After New York City receives a series of attacks from giant flying robots, a reporter teams up with a pilot in search of their origin, as well as the reason for the disappearances of famous scientists around the world.
Set against the coming of Christianity, this is the story of the last hero: in 507, a monstrous troll wreaks havoc in the mead hall of the Danish king, Hrothgar. He offers rewards for the death of Grendel, so Beowulf, a great and boastful Geat warrior, arrives with his thanes. Beowulf sets aside his armor and awaits the monster; a fierce battle ensues that leads to Beowolf's entering the watery lair of Grendel's mother, where a devil's bargain awaits. Beowulf returns to Herot, the castle, and becomes king. Jump ahead many years, and the sins of the father are visited upon Beowulf and his kingdom. The hero must face his weakness and be heroic once again. Is the age of demons over? Written by
Screenwriters Neil Gaiman and Roger Avary met after Avary became the writer for a proposed film adaptation of Gaiman's acclaimed Sandman graphic novel. Gaiman loved his script, but the studio found it "too weird" and had Avary replaced with Ted Elliott and Terry Rossio. Finding their sensibilities very compatible, the pair went on a vacation to Baja, Mexico where they sequestered themselves in their hotel room and didn't leave until they had something. That something ended up being Beowulf's first draft. See more »
In the end when Wiglaf is going into the water, the waves break in a pattern that is only present in very shallow water (1-10 cm), but he is in to his waist. See more »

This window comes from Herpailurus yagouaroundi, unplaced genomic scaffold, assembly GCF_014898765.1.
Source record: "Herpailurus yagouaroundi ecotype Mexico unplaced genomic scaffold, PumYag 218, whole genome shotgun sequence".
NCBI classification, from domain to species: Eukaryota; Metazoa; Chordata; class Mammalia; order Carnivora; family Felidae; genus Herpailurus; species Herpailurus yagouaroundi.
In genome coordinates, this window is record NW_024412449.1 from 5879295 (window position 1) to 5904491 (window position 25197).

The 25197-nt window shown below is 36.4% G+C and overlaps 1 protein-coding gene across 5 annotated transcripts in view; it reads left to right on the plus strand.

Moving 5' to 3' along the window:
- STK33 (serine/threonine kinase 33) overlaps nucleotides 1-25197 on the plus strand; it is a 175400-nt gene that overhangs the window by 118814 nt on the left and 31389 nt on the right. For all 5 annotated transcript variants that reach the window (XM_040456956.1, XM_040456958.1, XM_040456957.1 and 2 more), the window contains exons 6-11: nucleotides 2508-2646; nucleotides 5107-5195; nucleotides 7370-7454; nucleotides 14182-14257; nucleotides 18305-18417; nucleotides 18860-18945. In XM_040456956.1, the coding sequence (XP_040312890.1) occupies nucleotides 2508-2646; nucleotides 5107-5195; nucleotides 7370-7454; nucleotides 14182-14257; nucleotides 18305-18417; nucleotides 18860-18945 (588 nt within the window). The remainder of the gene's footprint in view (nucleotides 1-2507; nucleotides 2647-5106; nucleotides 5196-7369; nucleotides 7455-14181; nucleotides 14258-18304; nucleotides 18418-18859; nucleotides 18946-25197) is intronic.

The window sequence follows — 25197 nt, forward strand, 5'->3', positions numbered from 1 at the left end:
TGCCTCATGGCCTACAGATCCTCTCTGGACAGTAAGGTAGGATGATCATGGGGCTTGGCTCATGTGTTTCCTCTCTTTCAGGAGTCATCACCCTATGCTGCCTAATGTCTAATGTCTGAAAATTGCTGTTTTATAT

It seems we have a new cinematic fad coming into fashion... the genre of mythological action. It began with '300' (a film I really enjoyed), and the first that stands to benefit from 300's success is Beowulf. Beowulf is the newest film from Robert Zemeckis. Zemeckis implements many of the same visual themes of his last project, the heart warming Polar Express, with varied success.
Beowulf tells the story of the kingdom of King Hrothgar (a delightfully campy Anthony Hopkins)which is currently being terrorized by a monster named Grendel (Crispin Glover). Help comes in the form of mighty Beowulf (Ray Winstone), who arrives with an army of 14 men and his right hand man, Wiglaf (Brendan Gleeson). It his his job to slay the monster. However, he must also deal with Grendel's mother (Angelina Jolie). Beowulf is opposed by Unferth (John Malkovich), and has also been paying close attention to the king's wife, Wealthow (Robin Wright Penn).
Perhaps the most surprising element of the film is its sly, wink and a nod, sense of humor. This can be viewed two ways. The first view is one of enjoyment and laughter. However, it is hard to comply when we are asked to feel or identify with these characters after so many scenes presenting them as mere caricatures.
As expected, Beowulf is visually stunning. I'd argue it is the one category where this film bests 'Polar Express'. The 3-D photography is shockingly good. It is a film I wouldn't want to imagine in the traditional two dimension format. I strongly advise anyone who is going to see this to view the film in 3-D. Without it, the film would be borderline un enjoyable. The highlight is by far the final battle scene,which just begs you to forget the film's past misdeeds. Close, but no dice.
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